The Facts About Disinfectant Cleaners - Green Clean Life
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The Facts About Disinfectant Cleaners

Everyone uses disinfectant cleaners in the home. But have you checked the ingredients? First, you can’t
pronounce them. Then, you have few clues as to what most of them are. If you are at all concerned
about the health and safety of your family, you need to pay attention.
Cleaning products contain chemicals that cause asthma, lung inflammation, asthma-like symptoms and
other respiratory problems. They also contain endocrine disrupting chemicals. Plus, many of the
ingredients in cleaning products evaporate easily, polluting your indoor air.
Most of the time, however, you don't really know the specific chemicals in your cleaners. That's because
manufacturers aren't required to list the ingredients on the labels. Sometimes they'll list vague
categories like surfactants and fragrance that could be any of hundreds of different chemicals.
Most of what is known about the chemicals in cleaning products comes from researchers. For example,
a 2014 study found 132 chemicals in the 105 cleaning products that were tested. The main groups of
chemicals that were identified in the cleaners included fragrance, glycol ethers, surfactants and
disinfectants.
Each of these chemical groups exposes you to toxins when you inhale them while you’re cleaning your
home and for hours afterwards. They can also enter your body through your skin.  Is this crazy or what? Here are a few, but not all, of the chemicals to look out for:

Ammonia

Vapors may irritate the skin, eyes, throat, and lungs. People with asthma may be particularly sensitive to
the effects of breathing ammonia. Ammonia may also cause kidney and liver damage. If ammonia is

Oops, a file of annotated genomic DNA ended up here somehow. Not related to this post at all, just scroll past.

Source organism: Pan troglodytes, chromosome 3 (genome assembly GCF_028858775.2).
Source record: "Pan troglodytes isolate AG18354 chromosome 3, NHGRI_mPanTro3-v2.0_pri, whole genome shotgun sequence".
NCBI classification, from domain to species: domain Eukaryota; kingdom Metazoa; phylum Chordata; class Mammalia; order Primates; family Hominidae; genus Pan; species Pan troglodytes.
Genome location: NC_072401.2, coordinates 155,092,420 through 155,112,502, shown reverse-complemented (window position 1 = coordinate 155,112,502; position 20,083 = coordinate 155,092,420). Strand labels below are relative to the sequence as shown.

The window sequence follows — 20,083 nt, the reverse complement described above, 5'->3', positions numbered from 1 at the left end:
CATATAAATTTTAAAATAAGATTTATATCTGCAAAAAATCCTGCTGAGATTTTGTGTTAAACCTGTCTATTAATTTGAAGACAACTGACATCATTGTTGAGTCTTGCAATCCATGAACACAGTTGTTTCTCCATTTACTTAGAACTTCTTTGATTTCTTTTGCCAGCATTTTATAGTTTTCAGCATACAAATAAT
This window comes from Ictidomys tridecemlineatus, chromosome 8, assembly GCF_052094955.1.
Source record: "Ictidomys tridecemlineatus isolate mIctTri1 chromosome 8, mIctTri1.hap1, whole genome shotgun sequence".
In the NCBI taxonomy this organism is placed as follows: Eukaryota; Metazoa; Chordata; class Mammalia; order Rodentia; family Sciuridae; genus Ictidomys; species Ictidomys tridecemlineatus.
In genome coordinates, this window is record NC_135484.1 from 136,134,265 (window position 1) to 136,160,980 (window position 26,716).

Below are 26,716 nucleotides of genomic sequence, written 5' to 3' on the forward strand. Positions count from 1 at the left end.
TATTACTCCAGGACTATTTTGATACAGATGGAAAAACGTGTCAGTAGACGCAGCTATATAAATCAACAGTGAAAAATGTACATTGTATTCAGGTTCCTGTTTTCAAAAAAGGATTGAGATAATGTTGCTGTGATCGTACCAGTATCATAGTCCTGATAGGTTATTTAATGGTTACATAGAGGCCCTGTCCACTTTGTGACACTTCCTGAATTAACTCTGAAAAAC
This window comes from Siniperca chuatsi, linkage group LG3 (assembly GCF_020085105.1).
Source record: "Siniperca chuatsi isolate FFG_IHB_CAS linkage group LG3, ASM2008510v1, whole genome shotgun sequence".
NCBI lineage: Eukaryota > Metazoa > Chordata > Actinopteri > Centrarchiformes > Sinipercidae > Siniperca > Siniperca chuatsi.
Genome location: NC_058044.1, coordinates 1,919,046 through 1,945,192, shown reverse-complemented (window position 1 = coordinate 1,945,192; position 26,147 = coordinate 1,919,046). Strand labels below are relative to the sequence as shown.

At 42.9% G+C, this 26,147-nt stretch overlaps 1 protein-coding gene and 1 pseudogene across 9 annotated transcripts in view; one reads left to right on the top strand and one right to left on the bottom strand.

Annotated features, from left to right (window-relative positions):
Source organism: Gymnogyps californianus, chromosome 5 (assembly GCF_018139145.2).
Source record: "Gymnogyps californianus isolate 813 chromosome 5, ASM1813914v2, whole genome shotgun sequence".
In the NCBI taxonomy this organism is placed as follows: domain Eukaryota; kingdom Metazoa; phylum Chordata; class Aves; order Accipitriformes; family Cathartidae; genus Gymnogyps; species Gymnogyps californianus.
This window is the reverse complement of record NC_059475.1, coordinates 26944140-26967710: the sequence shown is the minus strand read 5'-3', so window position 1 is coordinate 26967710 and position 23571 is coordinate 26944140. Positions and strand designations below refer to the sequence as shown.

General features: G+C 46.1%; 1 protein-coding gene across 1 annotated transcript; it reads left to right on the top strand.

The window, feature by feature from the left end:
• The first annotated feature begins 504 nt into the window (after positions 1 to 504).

mixed with products containing chlorine bleach (sodium hypochlorite), highly poisonous chloramine gas
is formed.
Coal tar dyes

Derived from petrochemicals and may be contaminated with trace amounts of heavy metals like arsenic,
cadmium and lead. There is concern that synthetic dyes may cause cancer and that heavy metals can
harm the nervous system and cause other adverse health effects. They are completely unnecessary to
the cleaning function of the product.

Phosphates

Function as a fertilizer in water. High concentrations of phosphates in bodies of water can promote
harmful algal blooms and increase weed growth. New regulations took effect in 2010 that limit
phosphorus concentration in household cleaning products to 0.5 per cent — a big improvement.

 

Phthalates

They are found in many fragranced household products, such as air fresheners, dish soap, even toilet
paper. Because of proprietary laws, companies don’t have to disclose what’s in their scents. Phthalates
are known endocrine disruptors. Men with higher phthalate compounds in their blood had
correspondingly reduced sperm counts, according to a 2003 study conducted by researchers from the
Centers for Disease Control and Prevention and the Harvard School of Public Health.
This is not a complete list, so beware. One great way to avoid chemicals and other toxic substances in
your home is to use a clean, green, non-toxic cleaner. One such is a product called Sol-U- Guard, a
disinfectant made by an American green manufacturing company. This product has citric acid and
thyme oil as active ingredients, which are both safe and pure.

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